Moreover, with the growth in the size and scale of projects, large equipment is increasingly being used. This provides economies of scale and helps contain the cost of operations. However, smaller-sized equipment is also often used because of the cost economics and operational flexibility with the growing preference for the outsourcing model.
The mining equipment industry in India is highly fragmented, comprising the organised segment (consisting of large private firms that cater to small-, medium- and large-scale projects) and a host of stand-alone private contractors in the unorganised segment, which operate on a small scale.
Key policy developments such as the Mines and Mineral (Development and Regulation) Act, 2021 are expected to spur growth in the mining sector, thereby driving the demand for mining equipment as well. Meanwhile, emphasis on lean and sustainable mining practices in order to reduce the carbon footprint is expected to enable innovation and technology upgrades by equipment manufacturers. Further, deeper and larger-scale mining operations will require high capacity equipment. Apart from this, private commercial mining will enhance competition and productivity by facilitating the use of the latest equipment with automation and improved technological features.
Challenges and issues
Some of the key challenges faced by the mining equipment market are cost competitiveness and equipment financing. With mine operators (especially government clients) opting for lower-priced equipment, standardisation of equipment prices becomes a huge problem. It is challenging for equipment manufacturers to price their products in a manner that they achieve profit margins as well as remain cost competitive. Meanwhile, the procurement of equipment takes up a significant share of the investment outlay of a mining firm. If cash flows are low and the overall growth in the sector is tepid, the procurement of new equipment becomes a challenge. Further, with the increasing equipment inventory, costs of regular maintenance and working capital cycle also increase.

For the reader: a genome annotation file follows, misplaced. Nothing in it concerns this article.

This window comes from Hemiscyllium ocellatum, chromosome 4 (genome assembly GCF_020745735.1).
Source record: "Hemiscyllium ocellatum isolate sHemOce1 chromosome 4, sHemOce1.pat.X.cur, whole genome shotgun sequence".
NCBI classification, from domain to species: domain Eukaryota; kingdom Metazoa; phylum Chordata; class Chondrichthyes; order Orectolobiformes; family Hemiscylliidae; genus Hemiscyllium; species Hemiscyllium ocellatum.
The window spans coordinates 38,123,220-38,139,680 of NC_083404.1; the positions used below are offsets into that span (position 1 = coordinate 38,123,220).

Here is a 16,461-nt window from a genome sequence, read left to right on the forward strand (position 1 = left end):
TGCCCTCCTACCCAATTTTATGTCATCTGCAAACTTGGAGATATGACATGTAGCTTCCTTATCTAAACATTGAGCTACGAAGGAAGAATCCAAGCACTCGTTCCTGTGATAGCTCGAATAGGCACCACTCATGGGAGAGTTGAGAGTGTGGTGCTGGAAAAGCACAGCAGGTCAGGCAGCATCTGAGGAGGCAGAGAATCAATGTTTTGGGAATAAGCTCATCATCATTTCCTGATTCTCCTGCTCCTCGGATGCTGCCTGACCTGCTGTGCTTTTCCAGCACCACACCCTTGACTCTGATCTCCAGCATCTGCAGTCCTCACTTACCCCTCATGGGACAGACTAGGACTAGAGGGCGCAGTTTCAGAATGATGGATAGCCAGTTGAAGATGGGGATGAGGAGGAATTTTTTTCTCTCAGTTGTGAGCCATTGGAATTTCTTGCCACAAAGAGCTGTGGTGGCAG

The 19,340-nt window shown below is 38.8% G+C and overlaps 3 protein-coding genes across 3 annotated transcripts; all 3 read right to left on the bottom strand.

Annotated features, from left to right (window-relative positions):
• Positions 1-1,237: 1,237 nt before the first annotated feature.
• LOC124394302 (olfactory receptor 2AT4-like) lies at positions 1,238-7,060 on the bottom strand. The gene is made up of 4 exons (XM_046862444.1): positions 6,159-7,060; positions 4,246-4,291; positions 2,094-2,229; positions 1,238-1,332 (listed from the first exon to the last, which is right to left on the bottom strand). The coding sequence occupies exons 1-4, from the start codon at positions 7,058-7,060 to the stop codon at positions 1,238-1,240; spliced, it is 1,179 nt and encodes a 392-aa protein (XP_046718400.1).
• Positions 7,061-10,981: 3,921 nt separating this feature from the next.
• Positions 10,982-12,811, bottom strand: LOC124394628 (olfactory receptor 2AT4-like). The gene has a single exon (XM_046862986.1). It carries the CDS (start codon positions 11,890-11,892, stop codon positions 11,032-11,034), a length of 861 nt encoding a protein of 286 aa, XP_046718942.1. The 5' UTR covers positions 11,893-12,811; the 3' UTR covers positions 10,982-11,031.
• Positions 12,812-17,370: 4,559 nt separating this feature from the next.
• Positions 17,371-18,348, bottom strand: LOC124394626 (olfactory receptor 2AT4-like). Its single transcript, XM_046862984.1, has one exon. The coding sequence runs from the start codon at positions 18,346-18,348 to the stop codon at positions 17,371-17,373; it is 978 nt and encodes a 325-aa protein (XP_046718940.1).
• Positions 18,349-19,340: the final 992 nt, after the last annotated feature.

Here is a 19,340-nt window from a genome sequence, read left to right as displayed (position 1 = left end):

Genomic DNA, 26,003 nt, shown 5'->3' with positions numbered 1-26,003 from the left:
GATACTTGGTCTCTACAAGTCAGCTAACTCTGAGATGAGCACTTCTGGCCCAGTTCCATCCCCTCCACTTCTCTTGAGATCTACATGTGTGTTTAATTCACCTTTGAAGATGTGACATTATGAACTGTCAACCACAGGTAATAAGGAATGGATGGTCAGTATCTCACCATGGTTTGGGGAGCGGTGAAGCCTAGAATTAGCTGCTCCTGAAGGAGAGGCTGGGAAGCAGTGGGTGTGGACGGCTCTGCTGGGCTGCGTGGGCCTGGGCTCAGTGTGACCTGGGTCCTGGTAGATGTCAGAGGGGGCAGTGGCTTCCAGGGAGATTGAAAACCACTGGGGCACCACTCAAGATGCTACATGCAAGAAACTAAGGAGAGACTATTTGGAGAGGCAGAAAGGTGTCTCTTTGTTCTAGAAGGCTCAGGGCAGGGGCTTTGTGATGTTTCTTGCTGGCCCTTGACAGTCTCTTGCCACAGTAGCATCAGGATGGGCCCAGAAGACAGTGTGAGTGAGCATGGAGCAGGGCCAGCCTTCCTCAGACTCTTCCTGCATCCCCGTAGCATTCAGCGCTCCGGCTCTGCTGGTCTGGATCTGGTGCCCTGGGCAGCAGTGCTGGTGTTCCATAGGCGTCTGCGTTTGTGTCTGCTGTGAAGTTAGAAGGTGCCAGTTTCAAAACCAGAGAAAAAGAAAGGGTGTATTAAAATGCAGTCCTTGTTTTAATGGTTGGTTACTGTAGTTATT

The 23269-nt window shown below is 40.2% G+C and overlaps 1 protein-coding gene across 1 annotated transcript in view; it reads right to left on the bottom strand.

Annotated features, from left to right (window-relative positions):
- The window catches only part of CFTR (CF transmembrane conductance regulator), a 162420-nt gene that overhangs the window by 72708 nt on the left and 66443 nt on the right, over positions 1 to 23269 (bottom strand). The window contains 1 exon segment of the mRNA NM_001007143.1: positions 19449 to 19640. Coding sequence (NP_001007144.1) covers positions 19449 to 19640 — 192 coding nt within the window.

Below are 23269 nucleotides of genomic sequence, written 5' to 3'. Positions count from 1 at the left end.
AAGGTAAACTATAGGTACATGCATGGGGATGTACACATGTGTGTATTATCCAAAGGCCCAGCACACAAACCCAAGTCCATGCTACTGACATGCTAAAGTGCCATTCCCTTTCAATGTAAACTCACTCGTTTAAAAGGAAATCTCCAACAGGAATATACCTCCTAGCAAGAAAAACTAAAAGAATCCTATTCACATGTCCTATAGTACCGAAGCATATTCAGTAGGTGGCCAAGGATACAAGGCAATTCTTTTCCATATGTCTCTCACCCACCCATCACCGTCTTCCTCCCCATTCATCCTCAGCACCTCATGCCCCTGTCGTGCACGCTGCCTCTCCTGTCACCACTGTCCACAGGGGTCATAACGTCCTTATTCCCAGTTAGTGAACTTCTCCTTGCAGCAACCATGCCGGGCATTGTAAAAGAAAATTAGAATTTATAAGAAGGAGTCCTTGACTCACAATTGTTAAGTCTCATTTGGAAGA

Apart from these, other challenges faced by the mining equipment market include limited information technology and automation, lack of availability of spare parts and assemblies, procedural delays in equipment procurement such as regulatory and administrative procedures of mining companies. Also, the lack of skilled workforce, which ultimately lowers the utilisation level of the equipment owned by a company, poses a major challenge.
Almost all areas of the mining industry were affected by the pandemic on account of production shutdowns, supply chain disruptions, cash flow issues and a reduction in demand. The disruptions in the supply chain and manufacturing activity caused delays in processing orders by mining equipment companies. However, the mining industry is now recovering to pre-Covid-19 levels. The future of the mining equipment market in India looks positive, backed by opportunities in underground and surface mining. Meanwhile, the government has enhanced its focus on commercial mining, which is set to provide a boost to the mining equipment sector. In addition to this, mining reforms have helped the sector by streamlining business processes and giving a boost to productivity, employment and revenues.
In a bid to cater to the expected rise in demand and help in the infrastructure transformation of India, mining equipment manufacturers have set ambitious goals. Going forward, automation is expected to play a greater role in the mining equipment market. This is expected to be supported by internet of things and other technological advancements, leading to increased operational efficiency. CIL is targeting the use of environment-friendly technologies and equipment, with optimal capacity and improvement of existing technologies. In 2022-23, CIL is planning to procure high capacity equipment with an investment of more than Rs 22.77 billion for enhanced coal production in the coming years.